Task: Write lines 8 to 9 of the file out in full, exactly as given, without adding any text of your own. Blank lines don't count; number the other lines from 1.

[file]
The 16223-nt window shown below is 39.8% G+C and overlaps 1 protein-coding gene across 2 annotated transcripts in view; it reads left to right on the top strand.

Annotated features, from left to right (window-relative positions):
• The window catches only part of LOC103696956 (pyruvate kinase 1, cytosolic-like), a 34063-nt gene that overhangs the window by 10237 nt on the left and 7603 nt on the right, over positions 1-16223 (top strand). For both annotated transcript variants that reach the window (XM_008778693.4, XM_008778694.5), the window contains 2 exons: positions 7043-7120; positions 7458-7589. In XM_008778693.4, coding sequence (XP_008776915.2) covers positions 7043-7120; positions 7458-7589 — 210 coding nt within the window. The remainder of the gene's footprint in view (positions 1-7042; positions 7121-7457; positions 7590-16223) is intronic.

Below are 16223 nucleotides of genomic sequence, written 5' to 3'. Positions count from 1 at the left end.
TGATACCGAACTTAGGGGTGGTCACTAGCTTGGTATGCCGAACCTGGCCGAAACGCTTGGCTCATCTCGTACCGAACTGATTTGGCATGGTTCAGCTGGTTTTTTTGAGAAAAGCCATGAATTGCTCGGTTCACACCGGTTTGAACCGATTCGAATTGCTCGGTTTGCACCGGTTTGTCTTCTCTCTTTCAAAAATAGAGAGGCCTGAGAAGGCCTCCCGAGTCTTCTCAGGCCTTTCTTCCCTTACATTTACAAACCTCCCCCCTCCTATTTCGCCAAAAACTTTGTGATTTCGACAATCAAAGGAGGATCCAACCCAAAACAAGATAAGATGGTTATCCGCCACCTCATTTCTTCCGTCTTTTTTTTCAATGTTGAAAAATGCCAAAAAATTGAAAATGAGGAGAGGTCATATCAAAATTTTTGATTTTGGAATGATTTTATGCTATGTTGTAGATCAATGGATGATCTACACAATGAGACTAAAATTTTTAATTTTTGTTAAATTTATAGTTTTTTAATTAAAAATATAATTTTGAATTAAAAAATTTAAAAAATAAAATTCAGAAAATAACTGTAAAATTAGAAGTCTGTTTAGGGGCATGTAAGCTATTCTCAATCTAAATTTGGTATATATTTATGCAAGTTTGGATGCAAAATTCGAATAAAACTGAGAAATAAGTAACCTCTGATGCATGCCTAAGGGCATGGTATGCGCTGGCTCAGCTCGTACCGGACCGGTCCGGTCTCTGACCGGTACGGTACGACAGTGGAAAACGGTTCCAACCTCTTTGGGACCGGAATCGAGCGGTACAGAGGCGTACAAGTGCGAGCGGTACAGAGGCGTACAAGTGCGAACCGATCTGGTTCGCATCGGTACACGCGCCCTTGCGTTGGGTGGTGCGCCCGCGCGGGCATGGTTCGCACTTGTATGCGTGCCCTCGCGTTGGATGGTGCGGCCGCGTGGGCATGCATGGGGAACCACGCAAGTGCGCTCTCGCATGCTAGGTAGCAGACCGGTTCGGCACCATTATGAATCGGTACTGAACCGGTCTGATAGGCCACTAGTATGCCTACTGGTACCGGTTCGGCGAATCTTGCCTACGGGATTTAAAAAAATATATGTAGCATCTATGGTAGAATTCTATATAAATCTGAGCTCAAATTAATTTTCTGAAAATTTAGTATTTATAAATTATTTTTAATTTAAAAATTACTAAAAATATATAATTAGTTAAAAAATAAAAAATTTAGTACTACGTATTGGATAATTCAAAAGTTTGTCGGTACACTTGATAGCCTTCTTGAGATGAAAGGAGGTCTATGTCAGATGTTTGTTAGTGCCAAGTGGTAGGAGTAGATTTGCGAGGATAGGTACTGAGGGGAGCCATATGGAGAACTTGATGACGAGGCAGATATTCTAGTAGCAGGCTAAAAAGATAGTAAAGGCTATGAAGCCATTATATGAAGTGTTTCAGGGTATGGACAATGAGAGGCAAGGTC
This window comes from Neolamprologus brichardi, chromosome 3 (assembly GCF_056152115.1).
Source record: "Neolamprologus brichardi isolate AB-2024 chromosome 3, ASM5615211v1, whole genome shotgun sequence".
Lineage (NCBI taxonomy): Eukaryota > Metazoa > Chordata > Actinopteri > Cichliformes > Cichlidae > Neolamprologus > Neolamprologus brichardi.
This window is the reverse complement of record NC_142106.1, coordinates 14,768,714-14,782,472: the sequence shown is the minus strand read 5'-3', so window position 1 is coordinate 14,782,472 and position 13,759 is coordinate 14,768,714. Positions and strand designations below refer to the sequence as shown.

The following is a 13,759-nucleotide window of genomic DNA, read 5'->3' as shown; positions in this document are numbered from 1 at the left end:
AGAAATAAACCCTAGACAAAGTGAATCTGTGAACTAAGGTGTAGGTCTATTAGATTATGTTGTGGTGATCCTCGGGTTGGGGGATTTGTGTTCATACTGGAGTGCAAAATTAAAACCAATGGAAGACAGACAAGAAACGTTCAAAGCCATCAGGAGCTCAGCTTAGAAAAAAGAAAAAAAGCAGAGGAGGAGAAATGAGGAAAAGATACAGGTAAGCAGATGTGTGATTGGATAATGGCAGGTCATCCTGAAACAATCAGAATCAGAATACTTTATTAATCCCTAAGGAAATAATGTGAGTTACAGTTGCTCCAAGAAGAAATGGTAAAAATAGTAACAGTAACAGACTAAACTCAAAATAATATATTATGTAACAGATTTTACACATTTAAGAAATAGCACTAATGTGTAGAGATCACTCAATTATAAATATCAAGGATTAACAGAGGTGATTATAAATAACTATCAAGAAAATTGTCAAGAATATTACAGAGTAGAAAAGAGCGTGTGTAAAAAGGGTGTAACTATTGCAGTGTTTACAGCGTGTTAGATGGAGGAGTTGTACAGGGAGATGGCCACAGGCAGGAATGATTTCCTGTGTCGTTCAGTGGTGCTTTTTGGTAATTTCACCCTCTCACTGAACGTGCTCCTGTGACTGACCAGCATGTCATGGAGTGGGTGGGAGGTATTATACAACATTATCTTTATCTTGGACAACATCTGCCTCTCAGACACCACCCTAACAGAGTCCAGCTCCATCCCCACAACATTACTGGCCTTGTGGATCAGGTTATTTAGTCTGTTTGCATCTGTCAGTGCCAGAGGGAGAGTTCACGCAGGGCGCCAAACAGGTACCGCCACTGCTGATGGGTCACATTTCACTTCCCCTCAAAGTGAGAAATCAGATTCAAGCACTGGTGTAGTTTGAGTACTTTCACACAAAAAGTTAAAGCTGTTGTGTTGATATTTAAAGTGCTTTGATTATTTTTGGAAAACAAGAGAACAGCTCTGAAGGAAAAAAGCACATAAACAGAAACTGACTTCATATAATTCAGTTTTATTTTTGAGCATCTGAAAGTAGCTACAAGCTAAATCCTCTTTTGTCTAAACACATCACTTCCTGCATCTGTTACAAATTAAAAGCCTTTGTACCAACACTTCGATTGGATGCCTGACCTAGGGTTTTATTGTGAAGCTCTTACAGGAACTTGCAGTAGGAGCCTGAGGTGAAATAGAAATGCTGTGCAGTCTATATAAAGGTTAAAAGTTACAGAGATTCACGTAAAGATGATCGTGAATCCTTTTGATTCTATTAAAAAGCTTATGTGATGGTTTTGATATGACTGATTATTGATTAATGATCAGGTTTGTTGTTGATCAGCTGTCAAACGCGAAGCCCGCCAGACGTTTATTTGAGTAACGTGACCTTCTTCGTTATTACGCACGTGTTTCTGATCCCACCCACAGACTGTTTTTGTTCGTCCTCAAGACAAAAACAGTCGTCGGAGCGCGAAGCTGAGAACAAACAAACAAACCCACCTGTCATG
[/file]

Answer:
Lineage (NCBI taxonomy): Eukaryota > Metazoa > Chordata > Actinopteri > Cichliformes > Cichlidae > Neolamprologus > Neolamprologus brichardi.
This window is the reverse complement of record NC_142106.1, coordinates 14,768,714-14,782,472: the sequence shown is the minus strand read 5'-3', so window position 1 is coordinate 14,782,472 and position 13,759 is coordinate 14,768,714. Positions and strand designations below refer to the sequence as shown.